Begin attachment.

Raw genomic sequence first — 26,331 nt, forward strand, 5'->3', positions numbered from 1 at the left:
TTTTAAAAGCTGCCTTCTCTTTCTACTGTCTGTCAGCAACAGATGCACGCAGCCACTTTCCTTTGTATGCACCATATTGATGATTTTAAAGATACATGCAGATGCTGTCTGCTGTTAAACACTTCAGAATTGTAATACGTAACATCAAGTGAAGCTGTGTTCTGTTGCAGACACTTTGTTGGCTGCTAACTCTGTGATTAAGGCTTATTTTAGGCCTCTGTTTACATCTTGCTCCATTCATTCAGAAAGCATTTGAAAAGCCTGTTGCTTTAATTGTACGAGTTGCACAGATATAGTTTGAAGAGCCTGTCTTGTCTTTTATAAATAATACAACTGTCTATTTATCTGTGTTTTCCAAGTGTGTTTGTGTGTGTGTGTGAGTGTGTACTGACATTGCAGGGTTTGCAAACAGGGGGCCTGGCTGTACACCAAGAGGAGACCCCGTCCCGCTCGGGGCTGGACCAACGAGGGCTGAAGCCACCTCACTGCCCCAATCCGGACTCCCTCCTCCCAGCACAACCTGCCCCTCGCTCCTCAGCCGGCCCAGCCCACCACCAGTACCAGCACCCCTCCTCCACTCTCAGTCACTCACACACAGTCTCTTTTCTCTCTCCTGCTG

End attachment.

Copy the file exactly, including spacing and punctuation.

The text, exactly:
Raw genomic sequence first — 26,331 nt, forward strand, 5'->3', positions numbered from 1 at the left:
TTTTAAAAGCTGCCTTCTCTTTCTACTGTCTGTCAGCAACAGATGCACGCAGCCACTTTCCTTTGTATGCACCATATTGATGATTTTAAAGATACATGCAGATGCTGTCTGCTGTTAAACACTTCAGAATTGTAATACGTAACATCAAGTGAAGCTGTGTTCTGTTGCAGACACTTTGTTGGCTGCTAACTCTGTGATTAAGGCTTATTTTAGGCCTCTGTTTACATCTTGCTCCATTCATTCAGAAAGCATTTGAAAAGCCTGTTGCTTTAATTGTACGAGTTGCACAGATATAGTTTGAAGAGCCTGTCTTGTCTTTTATAAATAATACAACTGTCTATTTATCTGTGTTTTCCAAGTGTGTTTGTGTGTGTGTGTGAGTGTGTACTGACATTGCAGGGTTTGCAAACAGGGGGCCTGGCTGTACACCAAGAGGAGACCCCGTCCCGCTCGGGGCTGGACCAACGAGGGCTGAAGCCACCTCACTGCCCCAATCCGGACTCCCTCCTCCCAGCACAACCTGCCCCTCGCTCCTCAGCCGGCCCAGCCCACCACCAGTACCAGCACCCCTCCTCCACTCTCAGTCACTCACACACAGTCTCTTTTCTCTCTCCTGCTG